A woman walks past a Porter Ranch sign at the entrance to Southern California Gas Co.’s Aliso Canyon storage field. REUTERS/Lucy Nicholson
A woman walks past a Porter Ranch sign at the entrance to Southern California Gas Co.’s Aliso Canyon storage field. REUTERS/Lucy Nicholson

Operators of the controversial Aliso Canyon gas storage facility would be prohibited from resuming full operations of the site under a proposed state law that was endorsed Tuesday by two local officials.

County Supervisor Kathryn Barger and Los Angeles City Councilman Mitchell Englander both submitted motions to their respective colleagues endorsing legislation to extend the prohibition of gas injection into the Aliso Canyon gas storage facility.

The facility was the location of a massive leak in late 2015 and early 2016 that emitted 109,000 metric tons of methane and displaced at least 7,000 Porter Ranch area residents for months.

State Sen. Henry Stern’s bill would extend the prohibition of gas injection into the facility until officials have determined the cause of the leak and publicly released the findings.

SB 146 would also change the deadline for the state Public Utilities Commission to open proceedings about the possibility of minimizing or eliminating the use of Aliso Canyon from July 1 to Dec. 31.

“It is unacceptable that as we approach the one-year anniversary of the closure of the Aliso Canyon Leak, we still don’t know the root cause of the largest leak in U.S. history,” Englander said.

“With over 15,000 residents relocated, two schools closed and dozens of businesses affected, it is simply irresponsible to reopen without a completed investigation,” he said. “If you grounded a plane because of engine problems, you would never allow that plane to fly unless you were certain of the cause of the failure and able to prevent it.”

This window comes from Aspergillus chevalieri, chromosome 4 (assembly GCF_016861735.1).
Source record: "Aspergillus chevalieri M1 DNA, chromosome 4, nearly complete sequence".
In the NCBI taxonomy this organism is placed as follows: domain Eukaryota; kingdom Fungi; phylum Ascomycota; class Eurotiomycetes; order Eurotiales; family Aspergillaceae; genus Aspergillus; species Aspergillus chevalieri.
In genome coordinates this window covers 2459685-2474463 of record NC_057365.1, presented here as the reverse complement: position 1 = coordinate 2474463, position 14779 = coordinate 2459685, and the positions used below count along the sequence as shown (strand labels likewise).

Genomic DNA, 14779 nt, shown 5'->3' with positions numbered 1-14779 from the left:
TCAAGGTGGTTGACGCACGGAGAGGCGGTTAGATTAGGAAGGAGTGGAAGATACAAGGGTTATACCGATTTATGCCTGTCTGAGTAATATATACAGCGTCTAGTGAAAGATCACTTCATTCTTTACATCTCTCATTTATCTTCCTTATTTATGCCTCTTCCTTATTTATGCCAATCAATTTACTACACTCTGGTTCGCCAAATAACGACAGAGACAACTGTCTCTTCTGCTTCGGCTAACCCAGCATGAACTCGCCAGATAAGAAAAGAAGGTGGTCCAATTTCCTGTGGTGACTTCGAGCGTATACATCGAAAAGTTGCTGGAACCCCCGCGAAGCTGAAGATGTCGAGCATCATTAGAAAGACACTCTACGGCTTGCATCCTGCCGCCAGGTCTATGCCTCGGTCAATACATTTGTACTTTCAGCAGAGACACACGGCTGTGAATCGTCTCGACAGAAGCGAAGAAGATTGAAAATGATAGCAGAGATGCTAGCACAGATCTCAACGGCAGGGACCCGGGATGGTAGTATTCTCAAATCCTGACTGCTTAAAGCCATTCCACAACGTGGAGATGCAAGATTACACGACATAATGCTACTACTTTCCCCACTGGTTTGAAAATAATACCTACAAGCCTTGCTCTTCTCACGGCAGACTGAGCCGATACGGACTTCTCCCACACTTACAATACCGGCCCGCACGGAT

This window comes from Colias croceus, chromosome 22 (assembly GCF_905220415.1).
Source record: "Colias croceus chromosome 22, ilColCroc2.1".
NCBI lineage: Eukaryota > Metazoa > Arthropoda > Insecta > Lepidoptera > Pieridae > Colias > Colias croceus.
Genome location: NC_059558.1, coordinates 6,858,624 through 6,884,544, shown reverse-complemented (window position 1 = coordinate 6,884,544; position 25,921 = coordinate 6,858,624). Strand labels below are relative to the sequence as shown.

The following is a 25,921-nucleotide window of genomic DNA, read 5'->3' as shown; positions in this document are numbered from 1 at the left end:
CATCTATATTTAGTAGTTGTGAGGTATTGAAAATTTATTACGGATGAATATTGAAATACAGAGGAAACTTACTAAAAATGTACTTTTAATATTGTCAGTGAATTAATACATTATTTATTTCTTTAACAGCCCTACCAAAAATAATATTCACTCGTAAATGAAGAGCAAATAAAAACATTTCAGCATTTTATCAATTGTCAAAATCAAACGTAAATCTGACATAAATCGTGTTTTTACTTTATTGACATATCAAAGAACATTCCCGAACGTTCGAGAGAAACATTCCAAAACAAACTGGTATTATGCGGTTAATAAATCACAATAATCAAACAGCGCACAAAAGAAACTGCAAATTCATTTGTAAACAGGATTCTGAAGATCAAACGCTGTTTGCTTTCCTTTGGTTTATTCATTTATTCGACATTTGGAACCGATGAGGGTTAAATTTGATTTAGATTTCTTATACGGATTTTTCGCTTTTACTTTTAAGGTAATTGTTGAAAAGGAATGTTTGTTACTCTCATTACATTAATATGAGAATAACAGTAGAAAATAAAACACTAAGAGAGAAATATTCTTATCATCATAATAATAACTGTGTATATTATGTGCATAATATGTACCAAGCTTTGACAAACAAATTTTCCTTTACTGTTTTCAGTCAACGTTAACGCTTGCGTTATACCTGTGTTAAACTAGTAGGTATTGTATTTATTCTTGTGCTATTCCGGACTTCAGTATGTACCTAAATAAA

State regulators earlier this month issued a series of proposed regulations under which Southern California Gas Co. would be able to resume injecting natural gas into the Aliso Canyon facility, but at reduced amounts and lower pressure levels than the company requested.

A final decision on whether the injections can resume will not be made until after a pair of public hearings are held next month, allowing residents to comment on the proposed safety procedures and operating restrictions.

The Board of Supervisors was scheduled to consider Barger’s motion Tuesday.

“To address the serious concerns of residents living near the Aliso Canyon facility, this bill ensures that every effort is made to find and address the root cause of the leak last year which forced thousands from their homes, caused serious health concerns and disrupted countless lives,” Barger said.

—City News Service

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